Down, not dead
This time, there was no reason for hanging heads and dragging cleats.
The Wilfrid Laurier Golden Hawks had left everything and maybe even the kitchen sink on the gridiron against their arch-nemesis No. 2 Western Mustangs in their 34-28 loss on Saturday before 2,688 at University Stadium.
The usually-stalwart defence, which had been the missing backbone in each of Laurier’s past two games stood tall and didn’t flinch in the face of one of the greatest offences in the country.
The Hawks (1-3) knew they had to get up for this game against the Mustangs (4-0). Not only to silence the naysayers, but to prove to themselves they belonged on the same field as the best team in the Ontario University Athletics thus far.
“We knew we could compete with them and we did,” said head coach Gary Jeffries. “Despite what a lot of people thought, we became a good football team today.”
Sam Aird and Mitchell Bosch led the way for the young defence with eight and 7.5 tackles respectively.
Bosch repeatedly shut down Mustangs’ quarterback Donnie Marshall and first-year phenom and Kitchener native runningback Tyler Varga.
Varga leads the country with 12 touchdowns in four games, and obtained three of those on Saturday.
But the defence held the prized runningback to only 88 yards rushing and no touchdown was longer than a six-yard run-in. Varga had averaged 122 yards per game in Western’s three previous tilts.
“That’s the defence we’re used to,” said Jeffries. “They’ve got a lot of weapons; a lot of ways they can attack you … our kids just dug in.”
Laurier gave Western trouble all game long.
With the score 21-7 and less than two minutes left in the first half, the Laurier offence started to capitalize on their few chances with the ball.
First, Dillon Heap, the fifth-year punt-returner shocked Western with a stunning catch just outside the end zone and Rashad La Touche, Laurier’s runningback turned-fill-in punt-returner ran it in for the touchdown.
Heap finished the match with seven catches for 176 yards, including a 63-yard punt-returning touchdown 8:45 into the game.
Just a minute later and with 11 seconds left in the half, Hawks’ quarterback Shane Kelly found Russ Jirgens in the end zone to tie the contest at 21 going off into the dressing rooms.
But Western is a second-half team and has historically pulled away from close matches in the later stages of their games.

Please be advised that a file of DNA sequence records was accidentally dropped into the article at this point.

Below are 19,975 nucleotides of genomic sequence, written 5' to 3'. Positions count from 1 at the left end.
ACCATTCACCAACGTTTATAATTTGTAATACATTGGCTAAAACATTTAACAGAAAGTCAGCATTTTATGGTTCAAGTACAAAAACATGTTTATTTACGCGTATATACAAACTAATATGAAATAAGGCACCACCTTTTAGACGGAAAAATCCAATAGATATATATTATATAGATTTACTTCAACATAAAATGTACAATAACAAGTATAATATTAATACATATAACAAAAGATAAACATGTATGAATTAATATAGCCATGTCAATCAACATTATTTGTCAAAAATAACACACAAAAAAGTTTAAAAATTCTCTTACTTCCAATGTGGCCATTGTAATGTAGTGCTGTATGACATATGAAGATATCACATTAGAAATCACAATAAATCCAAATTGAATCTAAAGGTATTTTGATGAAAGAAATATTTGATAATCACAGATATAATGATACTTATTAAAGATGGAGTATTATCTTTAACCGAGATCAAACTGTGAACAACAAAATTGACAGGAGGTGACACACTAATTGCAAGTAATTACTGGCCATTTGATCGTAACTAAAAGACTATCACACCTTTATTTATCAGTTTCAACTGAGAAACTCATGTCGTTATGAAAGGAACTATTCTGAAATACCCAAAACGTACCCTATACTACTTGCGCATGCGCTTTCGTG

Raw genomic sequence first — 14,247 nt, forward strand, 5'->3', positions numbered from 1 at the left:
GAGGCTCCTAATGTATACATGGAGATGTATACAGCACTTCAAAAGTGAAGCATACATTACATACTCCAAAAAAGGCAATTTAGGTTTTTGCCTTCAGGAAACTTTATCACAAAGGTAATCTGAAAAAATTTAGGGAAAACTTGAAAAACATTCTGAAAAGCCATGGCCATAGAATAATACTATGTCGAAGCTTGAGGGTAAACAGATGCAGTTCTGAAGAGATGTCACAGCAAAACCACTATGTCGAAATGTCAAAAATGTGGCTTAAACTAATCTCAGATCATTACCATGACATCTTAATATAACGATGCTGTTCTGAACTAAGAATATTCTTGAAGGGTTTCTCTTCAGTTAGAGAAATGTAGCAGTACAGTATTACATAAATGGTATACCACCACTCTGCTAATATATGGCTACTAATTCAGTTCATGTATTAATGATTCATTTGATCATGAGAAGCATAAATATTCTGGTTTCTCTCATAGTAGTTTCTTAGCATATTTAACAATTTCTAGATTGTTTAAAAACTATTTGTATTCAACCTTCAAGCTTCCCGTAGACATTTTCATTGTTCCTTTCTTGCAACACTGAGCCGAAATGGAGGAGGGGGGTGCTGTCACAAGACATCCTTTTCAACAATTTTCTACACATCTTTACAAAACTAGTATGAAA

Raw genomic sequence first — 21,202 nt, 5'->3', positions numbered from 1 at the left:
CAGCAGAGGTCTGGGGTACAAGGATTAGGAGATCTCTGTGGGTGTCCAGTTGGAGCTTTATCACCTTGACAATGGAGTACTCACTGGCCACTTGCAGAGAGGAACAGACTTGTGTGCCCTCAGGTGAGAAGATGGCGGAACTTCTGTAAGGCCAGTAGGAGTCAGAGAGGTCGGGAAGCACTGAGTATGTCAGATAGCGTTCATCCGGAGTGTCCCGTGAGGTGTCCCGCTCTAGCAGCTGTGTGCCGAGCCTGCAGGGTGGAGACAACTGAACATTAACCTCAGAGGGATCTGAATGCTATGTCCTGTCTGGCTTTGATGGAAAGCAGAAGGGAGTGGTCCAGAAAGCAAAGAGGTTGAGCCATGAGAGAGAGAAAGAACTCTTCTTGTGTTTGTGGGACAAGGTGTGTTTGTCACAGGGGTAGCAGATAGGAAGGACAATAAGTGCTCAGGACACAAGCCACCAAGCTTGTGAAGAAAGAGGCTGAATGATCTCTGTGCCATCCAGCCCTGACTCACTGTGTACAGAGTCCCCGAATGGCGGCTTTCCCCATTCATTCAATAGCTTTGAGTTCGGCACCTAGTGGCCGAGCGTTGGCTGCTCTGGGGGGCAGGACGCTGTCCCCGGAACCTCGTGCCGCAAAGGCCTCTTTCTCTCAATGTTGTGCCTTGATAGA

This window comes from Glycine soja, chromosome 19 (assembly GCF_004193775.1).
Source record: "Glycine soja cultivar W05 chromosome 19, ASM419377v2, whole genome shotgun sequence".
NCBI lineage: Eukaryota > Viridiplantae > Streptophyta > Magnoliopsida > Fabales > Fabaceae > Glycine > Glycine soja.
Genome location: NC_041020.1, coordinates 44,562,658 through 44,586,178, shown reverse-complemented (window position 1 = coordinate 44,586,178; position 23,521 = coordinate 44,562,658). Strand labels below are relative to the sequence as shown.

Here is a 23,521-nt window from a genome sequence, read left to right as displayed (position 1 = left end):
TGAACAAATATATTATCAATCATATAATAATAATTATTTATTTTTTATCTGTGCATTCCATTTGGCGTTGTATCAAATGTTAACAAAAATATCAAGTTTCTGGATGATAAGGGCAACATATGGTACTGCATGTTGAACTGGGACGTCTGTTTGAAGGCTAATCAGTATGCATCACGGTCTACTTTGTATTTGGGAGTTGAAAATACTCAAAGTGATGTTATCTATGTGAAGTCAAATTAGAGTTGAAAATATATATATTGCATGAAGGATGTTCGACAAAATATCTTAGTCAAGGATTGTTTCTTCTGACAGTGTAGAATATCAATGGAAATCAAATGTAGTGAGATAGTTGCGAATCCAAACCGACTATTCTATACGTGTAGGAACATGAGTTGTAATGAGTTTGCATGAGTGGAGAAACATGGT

Laurier was ready.
The defence held Varga to his third touchdown in the third quarter and allowed only two field goals in the second half — both to kicker Lirim Hajrullahu.
Then Western’s offence came apart at the seams.
Marshall’s passes started airlifting away from his receivers and his runningbacks Nathan Riva and Varga couldn’t muster any significant drives and while his receivers Brian Marshall and Andrew Thibaudeau, usually threats on the offensive lines, were stymied.
Heap completed his OUA player of the week-winning game with a 52-yard touchdown reception in the fourth.
But it wasn’t enough.
Untimely interceptions by Western deflated the Hawks’ momentum at crucial points, including a turnover during Laurier’s last-ditch drive with seconds remaining.
Kelly finished the game completing 27 of 48 passes but allowed four turnovers.
“Offensively, we gave them a touchdown,” said Heap, referring to Sean Blake’s touchdown.
“Coach V [Ron VanMoerkerke] put together a good plan and got us working hard for the week and it showed,” said Bosch.
The punting which showed its frailty as La Touche filled in for the injured Ronnie Pfeffer also needs improvement. Pfeffer and starting kicker Nathan Hawkes are close to returning.
Now, with homecoming looming, the Hawks will rest easier knowing they can build on the best game of their young season.
Laurier now faces one of the OUA’s top team in the Ottawa Gee-Gees, a team that eliminated the Hawks in the semi-finals 32-31 just one year ago. Ottawa then lost to Western in the Yates Cup final.
“It’s all about trust,” said Heap. “Ottawa is a good team …. They’re a little underrated, so it’s going to be a battle.”
“We’ll get some wins,” said Jeffries.
“This thing’s a long way from over.”